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Federal Task Force To Address Crime Epidemic Against Native Women And Girls

Reprinted with permission from The American Independent.

Donald Trump signed an executive order Tuesday creating a White House task force on missing and slain American Indians and Alaska Natives.

The task force will be overseen by Attorney General William Barr and Interior Secretary David Bernhardt. It will develop protocols to apply to new and unsolved case and create a multi-jurisdictional team to review cold cases.

Trump called the scourge facing American Indian women and girls “sobering and heartbreaking.”

“We will leverage every resource we have to bring safety to our tribal communities, and we will not waver in this mission,” Trump said. “We’re taking this very seriously.”

Trump’s announcement comes days after Barr said the Justice Department would invest $1.5 million to hire specialized coordinators in 11 U.S. attorney’s offices with significant caseloads from Indian Country to come up with ways to better respond to missing persons cases and committed FBI resources. Barr said the agency also would do an in-depth analysis of federal databases and its own data collection process.

The National Institute of Justice estimates that 1.5 million American Indian women have experienced violence in their lifetime, including many who are victims of sexual violence. On some reservations, federal studies have shown women are killed at a rate over 10 times the national average.

The executive order also directs the Justice Department to make grant funding available to improve public safety in tribal communities.

Trump was joined by representatives of the Navajo Nation, which extends into New Mexico, Arizona, and Utah; the Crow Nation in Montana; and the Mille Lacs Band of Ojibwe and the Fond du Lac Band of Lake Superior Chippewa in Minnesota.

Fond du Lac Chairman Kevin DuPuis highlighted women as caretakers of children and tribal villages and said it’s imperative that they be protected and not treated as second-class citizens.

“It’s very, very important that we, as a people, have a true identity,” he said. “And when we lose our women and we lose our children, that goes with them.”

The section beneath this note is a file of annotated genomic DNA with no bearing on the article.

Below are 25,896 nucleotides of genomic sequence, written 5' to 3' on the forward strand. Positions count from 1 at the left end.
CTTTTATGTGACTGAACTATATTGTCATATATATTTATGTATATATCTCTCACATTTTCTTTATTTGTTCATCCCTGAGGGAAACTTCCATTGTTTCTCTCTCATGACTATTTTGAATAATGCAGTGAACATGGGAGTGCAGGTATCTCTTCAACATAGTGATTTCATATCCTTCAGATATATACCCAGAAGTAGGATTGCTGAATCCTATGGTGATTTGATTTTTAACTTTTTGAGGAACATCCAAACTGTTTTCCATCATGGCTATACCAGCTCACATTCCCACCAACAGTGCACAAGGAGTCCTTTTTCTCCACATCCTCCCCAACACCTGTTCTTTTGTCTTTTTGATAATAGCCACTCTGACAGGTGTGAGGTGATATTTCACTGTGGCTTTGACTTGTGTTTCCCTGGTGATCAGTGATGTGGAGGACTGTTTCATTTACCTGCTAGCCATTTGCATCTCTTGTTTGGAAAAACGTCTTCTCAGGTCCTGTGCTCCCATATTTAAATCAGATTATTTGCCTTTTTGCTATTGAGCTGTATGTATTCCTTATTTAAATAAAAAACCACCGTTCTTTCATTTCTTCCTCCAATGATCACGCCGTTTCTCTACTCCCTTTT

The Seattle Indian Health Board urged the Trump administration to keep in mind that a majority of American Indians live off reservations.

“This action is a step in the right direction, but we look forward to seeing additional steps that are inclusive of urban Indian people,” the board’s chief research officer, Abigail Echo-Hawk, said in a statement.

The task force expires after two years. It is expected to report on its work in a year.

Trump Officials Exclude Native Tribes In Bears Ears Monument Debate

Reprinted with permission from DCReport

Federal law requires our government to consult with Native American tribes about the Bears Ears monument in southern Utah. But Donald Trump is only giving lip service at best to attempts to consult the NavajoHopi, and others about what was once the second-largest national monument in the lower 48 states before Trump shrunk it by 85 percent.

Now, the public has less than a week to file public comments on Interior Secretary David Bernhardt’s plan that could turn could add more ATV trails and approve cell phone towers and utility lines to what are now two smaller monuments. Bernhardt has appointed an advisory committee that doesn’t include anyone who supported creating the monument in the first place.

“The BLM and the Forest Service are asking people who don’t think the monument should exist for advice on how to manage it,” said Josh Ewing, executive director of Friends of Cedar Mesa.

Bears Ears, named after twin peaks that look like the ears of a bear, has about 9,000 recorded archaeological sites, including petroglyphs, woven cloth, human remains, and ancient roads.

Former Interior Secretary Ryan Zinke trimmed Bears Ears from 1.35 million acres to 201,876 acres, eliminating Cedar Mesa with its cliff ruins and rock art. He also took out Grand Gulch, a canyon, and other places that five native American tribes wanted protected when they urged former President Barack Obama to create the monument.

The management plan would allow “chaining,” a practice favored by Utah ranchers to clear land for cattle grazing.

“Bears Ears is not the kind of place for chaining thousands of acres of forest or stringing up utility lines,” said Heidi McIntosh of Earthjustice, one of the parties involved in the Indian tribes’ federal lawsuit against the Trump administration over shrinking Bears Ears.

Bernhardt appointed rancher Gail Johnson who holds a grazing allotment that was entirely within the original monument to a Bears Ears advisory group. Johnson and her husband, Sandy, have intervened in the lawsuits challenging Trump’s shrinking Bears Ears, arguing that a larger monument would put them out of business.

Bernhardt also appointed San Juan County Commissioner Bruce Adams and Ryan Benally, the son of former County Commissioner Rebecca Benally to the panel. San Juan County, the poorest county in Utah, paid $485,600 to a Louisiana law firm to oppose Bears Ears being named a national monument and then to lobby for reducing it.

Bernhardt did not appoint any of the seven people recommended by Rupert Steele, the chairman of the Utah Tribal Leaders Association. Steele’s picks included Navajo medicine man Jonah Yellowman and Kevin Madalena, a paleontologist from the Pueblo of Jemez, N.M.

Danziger: Gone Native

Jeff Danziger lives in New York City. He is represented by CWS Syndicate and the Washington Post Writers Group. He is the recipient of the Herblock Prize and the Thomas Nast (Landau) Prize. He served in the US Army in Vietnam and was awarded the Bronze Star and the Air Medal. He has published eleven books of cartoons and one novel. Visit him at DanzigerCartoons.com.